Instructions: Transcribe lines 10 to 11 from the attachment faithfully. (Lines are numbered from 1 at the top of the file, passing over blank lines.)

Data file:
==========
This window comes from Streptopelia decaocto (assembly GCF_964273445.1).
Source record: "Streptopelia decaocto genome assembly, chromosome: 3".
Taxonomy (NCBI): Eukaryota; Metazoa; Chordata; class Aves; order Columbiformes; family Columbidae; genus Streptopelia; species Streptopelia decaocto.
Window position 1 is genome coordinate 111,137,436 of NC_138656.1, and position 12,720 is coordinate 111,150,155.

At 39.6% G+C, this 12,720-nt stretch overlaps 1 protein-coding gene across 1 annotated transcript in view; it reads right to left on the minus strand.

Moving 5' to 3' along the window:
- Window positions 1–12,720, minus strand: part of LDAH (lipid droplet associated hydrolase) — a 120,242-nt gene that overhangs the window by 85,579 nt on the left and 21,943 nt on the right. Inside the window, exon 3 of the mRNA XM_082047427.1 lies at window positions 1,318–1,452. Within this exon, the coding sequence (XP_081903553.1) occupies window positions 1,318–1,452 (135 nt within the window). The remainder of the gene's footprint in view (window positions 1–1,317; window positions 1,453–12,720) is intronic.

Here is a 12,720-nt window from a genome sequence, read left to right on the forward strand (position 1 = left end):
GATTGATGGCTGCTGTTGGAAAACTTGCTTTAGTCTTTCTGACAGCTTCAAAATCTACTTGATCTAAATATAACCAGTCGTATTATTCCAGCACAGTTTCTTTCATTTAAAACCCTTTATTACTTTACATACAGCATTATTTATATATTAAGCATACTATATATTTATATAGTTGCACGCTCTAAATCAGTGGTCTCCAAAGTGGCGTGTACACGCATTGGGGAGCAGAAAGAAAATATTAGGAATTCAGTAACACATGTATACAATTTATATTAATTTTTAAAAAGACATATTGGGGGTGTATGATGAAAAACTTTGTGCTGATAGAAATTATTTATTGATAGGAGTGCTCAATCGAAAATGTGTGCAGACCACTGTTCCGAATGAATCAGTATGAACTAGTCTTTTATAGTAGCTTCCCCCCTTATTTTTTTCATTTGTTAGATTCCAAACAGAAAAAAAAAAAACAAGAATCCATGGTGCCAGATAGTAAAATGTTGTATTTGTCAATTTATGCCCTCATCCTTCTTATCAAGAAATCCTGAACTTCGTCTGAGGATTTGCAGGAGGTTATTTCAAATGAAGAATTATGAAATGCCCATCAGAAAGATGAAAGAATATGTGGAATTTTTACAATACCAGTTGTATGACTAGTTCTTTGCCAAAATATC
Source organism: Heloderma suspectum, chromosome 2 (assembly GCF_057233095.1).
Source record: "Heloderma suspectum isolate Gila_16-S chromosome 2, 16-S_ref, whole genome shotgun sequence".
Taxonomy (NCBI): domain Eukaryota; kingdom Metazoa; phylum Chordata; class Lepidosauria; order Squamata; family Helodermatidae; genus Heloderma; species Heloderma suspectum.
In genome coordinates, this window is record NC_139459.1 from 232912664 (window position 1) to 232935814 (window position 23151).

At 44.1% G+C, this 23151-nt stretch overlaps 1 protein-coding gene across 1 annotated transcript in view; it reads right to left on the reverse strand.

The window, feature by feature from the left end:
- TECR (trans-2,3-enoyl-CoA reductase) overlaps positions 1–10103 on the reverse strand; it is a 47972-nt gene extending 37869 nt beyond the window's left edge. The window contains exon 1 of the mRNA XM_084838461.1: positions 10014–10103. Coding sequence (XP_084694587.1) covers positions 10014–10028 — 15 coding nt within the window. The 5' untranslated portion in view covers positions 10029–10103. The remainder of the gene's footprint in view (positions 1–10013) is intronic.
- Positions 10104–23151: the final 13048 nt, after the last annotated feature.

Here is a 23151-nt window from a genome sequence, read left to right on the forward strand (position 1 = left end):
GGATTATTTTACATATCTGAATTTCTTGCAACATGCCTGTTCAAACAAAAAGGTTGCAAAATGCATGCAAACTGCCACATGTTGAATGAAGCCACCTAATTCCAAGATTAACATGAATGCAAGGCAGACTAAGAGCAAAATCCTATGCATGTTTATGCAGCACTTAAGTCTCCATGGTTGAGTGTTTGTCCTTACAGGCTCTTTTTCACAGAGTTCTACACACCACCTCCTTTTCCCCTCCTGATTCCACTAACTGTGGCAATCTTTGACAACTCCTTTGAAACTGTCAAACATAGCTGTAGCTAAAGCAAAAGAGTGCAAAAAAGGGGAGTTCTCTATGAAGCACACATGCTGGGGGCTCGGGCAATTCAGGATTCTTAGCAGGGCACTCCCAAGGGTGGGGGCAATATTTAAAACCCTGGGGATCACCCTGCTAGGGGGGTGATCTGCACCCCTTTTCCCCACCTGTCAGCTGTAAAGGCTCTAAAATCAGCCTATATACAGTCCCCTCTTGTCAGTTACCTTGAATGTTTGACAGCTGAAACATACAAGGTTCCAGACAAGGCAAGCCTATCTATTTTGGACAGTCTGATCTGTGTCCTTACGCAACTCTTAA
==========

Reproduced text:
Source organism: Heloderma suspectum, chromosome 2 (assembly GCF_057233095.1).
Source record: "Heloderma suspectum isolate Gila_16-S chromosome 2, 16-S_ref, whole genome shotgun sequence".